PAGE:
Jack by Marilynne Robinson

The love relationship that grows between Jack and Della is like a love between outcasts.  Jack is already an outcast because of his mis-spent youth and his alcoholism.  Yet he is heroically trying to live a “harmless” life as a poor white man scraping a living at the bottom of his society.  Della on the other hand is a dynamic English teacher who loves her job and family.

This is the fourth novel in a series which includes Gilead, Home and Lila each going back in time to follow the story of a faith-filled community in rural America.  Once again, Robinson creates a lyrical and poignant portrait of a host of characters in her last novel “Jack”.  The crucial difference in this last novel is that the heroine, Della Miles, is black while Jack Boughton is white but not innocent. 

The love relationship that grows between Jack and Della is like a love between outcasts.  Jack is already an outcast because of his mis-spent youth and his alcoholism.  Yet he is heroically trying to live a “harmless” life as a poor white man scraping a living at the bottom of his society.  Della on the other hand is a dynamic English teacher who loves her job and family.  Yet she chooses to let all her comfortable life and position go, in order to love and live with Jack.  At that time in the States, it was illegal for whites and blacks to marry so they have “to marry” themselves and live as outcasts both from the white and black communities. 

This novel can only be read slowly as each section needs pondering.  We can feel the stresses and strains on both Jack and Della.  We are afraid that Jack will crack again.  But he doesn’t.  The family of Della send her aunt Delia to speak with Jack in order to break-up the relationship.  It seems to work for a while, but the pair continue to find their way back to each other no matter what obstacles are put in their way.

It is interesting to note that the anguished conscience of John Boughton, Jack’s father, about the fate of his son’s soul finds it’s counterpoint here.  His father’s faithful but distant love is like a thread linking Jack to all that is good in the world.  The novel recounts the love story of Della and Jack, as two flawed souls escaping from the confines of their similar religious background of black and white. Yet by embracing each other, they incarnate the essential religious teaching of that common background.  God’s provident care does not depend on belief or unbelief, God is always and everywhere benevolent to all both black and white.   In loving Della, Jack may find redemption and escape predestination.  This may have happened long before the family’s anguished consideration of the question in the novel “Home”.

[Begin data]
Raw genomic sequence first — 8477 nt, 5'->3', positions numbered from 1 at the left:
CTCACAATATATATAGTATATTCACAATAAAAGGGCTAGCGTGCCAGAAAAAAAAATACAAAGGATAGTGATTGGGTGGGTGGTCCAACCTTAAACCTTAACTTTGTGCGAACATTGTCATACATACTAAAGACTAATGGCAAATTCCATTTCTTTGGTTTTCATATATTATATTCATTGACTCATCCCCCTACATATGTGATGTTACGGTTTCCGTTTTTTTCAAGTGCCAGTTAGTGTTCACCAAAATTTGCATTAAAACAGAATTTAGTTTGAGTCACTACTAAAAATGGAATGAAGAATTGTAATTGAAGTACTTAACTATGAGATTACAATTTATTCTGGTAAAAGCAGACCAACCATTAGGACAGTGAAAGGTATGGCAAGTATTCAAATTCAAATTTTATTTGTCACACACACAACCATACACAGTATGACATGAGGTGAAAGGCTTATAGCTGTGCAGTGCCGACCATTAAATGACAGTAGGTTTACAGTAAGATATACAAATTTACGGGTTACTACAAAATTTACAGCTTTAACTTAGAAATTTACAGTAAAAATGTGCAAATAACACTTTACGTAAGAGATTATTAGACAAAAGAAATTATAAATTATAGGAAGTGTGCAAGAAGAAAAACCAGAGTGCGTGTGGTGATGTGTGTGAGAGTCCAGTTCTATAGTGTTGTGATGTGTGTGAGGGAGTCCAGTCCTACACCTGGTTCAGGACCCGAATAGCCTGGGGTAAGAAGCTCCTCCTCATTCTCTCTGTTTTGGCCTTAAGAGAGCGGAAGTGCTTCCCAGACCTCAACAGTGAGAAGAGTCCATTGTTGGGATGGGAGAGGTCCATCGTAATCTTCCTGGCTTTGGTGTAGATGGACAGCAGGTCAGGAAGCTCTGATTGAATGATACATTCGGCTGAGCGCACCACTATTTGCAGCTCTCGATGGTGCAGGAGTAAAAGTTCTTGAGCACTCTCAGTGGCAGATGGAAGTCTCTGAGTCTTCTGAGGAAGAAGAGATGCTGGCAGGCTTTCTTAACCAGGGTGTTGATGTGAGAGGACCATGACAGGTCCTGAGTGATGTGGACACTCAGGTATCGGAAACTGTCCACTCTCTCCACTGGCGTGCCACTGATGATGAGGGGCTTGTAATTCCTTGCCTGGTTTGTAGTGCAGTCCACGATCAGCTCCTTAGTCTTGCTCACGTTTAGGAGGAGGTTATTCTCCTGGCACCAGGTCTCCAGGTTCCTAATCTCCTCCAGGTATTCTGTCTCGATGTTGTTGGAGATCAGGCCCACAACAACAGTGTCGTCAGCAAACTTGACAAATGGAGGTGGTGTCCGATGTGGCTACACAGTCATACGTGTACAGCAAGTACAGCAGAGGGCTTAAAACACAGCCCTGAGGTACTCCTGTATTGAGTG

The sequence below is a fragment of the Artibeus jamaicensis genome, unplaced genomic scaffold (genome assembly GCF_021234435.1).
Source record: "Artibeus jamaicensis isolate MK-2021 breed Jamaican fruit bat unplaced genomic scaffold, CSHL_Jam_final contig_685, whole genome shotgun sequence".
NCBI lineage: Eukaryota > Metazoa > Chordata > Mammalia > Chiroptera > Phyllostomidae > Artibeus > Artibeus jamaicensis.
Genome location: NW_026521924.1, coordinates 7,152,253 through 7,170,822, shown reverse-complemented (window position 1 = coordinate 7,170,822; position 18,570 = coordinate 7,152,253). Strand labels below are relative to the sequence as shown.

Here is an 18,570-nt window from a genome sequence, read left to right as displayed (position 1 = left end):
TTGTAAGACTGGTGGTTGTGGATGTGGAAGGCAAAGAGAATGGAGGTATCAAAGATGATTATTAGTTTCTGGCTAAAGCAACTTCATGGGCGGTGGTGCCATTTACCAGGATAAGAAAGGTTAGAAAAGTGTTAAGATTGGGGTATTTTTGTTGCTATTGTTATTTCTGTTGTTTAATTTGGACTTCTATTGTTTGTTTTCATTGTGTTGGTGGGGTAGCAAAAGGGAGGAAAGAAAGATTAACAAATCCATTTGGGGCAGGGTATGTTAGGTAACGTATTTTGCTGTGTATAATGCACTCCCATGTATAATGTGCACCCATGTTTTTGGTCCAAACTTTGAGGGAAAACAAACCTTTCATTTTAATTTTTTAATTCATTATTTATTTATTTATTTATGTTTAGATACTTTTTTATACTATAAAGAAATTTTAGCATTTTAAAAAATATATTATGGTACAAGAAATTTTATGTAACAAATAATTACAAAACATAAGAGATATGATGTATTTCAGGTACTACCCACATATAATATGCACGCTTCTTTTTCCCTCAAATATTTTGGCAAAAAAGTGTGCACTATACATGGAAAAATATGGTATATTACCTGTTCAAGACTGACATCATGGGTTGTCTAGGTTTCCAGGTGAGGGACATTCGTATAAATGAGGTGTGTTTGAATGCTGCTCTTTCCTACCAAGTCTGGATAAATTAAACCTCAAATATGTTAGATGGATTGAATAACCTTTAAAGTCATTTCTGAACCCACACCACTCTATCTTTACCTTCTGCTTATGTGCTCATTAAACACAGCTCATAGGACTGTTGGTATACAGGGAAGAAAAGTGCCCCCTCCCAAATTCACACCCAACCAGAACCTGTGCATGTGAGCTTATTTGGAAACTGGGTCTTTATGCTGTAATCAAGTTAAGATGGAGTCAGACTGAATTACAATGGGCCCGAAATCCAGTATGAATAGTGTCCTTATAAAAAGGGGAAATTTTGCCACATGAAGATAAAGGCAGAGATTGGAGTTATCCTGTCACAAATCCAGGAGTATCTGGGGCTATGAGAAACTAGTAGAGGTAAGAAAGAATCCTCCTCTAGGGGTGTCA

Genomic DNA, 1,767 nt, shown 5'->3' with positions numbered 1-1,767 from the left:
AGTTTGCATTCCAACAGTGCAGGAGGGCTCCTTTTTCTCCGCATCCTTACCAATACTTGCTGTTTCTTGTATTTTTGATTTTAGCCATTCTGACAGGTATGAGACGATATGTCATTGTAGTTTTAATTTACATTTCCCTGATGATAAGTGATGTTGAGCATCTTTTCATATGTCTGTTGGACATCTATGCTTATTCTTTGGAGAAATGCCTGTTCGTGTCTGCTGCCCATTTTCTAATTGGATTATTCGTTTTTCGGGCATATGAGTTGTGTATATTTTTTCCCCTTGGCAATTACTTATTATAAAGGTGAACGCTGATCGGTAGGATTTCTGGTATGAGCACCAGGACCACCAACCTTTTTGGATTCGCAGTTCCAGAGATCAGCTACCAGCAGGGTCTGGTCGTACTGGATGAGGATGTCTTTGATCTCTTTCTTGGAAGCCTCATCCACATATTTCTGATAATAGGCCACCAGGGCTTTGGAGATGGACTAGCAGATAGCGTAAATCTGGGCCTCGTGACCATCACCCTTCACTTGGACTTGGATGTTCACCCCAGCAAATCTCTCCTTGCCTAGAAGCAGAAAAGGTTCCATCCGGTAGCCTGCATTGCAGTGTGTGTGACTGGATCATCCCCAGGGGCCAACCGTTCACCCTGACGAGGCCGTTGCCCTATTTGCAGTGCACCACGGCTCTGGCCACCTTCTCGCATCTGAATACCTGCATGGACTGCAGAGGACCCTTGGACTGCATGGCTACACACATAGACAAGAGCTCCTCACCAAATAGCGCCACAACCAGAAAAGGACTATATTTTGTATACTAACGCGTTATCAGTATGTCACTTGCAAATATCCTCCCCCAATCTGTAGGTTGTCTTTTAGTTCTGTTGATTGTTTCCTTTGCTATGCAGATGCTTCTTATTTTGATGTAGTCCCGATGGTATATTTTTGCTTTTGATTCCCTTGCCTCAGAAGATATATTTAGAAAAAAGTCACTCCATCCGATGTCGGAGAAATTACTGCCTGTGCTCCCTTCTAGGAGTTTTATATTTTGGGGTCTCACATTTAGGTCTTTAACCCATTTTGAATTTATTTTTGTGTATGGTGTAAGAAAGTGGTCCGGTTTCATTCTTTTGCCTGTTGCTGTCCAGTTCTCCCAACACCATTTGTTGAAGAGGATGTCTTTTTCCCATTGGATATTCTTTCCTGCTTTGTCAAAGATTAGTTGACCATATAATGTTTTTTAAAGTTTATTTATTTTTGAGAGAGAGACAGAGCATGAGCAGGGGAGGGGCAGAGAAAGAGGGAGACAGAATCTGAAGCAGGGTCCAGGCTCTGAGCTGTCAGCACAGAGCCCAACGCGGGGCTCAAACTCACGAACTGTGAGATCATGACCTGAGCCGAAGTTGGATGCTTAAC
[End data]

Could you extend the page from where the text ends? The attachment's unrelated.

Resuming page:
The love affair proceeds by polite conversations in unusual places and at unusual times.  In this sense the novel is properly “old-style” while managing to speak love and religion in a modern idiom. 

Apeirogon

Rami’s thirteen-year old daughter, Smadar was blown up by a Palestinian suicide bomber while out shopping with her friends, while Bassam’s ten year old daughter, Abir, was shot by an Israeli policeman while out buying candy with her friends near her school. From these two true stories, McCann has created a wonderful, hard-hitting yet tender novel, that seems to respect both traditions, cultures and religions.

Two men, Rami Elhanan, an Israeli and Bassam Aramin, a Palestinian, have both lost a young daughter to the violence of the conflict between the two Nations.

Rami’s thirteen-year old daughter, Smadar was blown up by a Palestinian suicide bomber while out shopping with her friends, while Bassam’s ten year old daughter, Abir, was shot by an Israeli policeman while out buying candy with her friends near her school. From these two true stories, McCann has created a wonderful, hard-hitting yet tender novel, that seems to respect both traditions, cultures and religions. 

The two men join a fellowship for parents of who have lost children to the conflict.  They become friends.  They share their stories together.  They find that they understand each other on the deepest human level.  It is as if they choose to become brothers.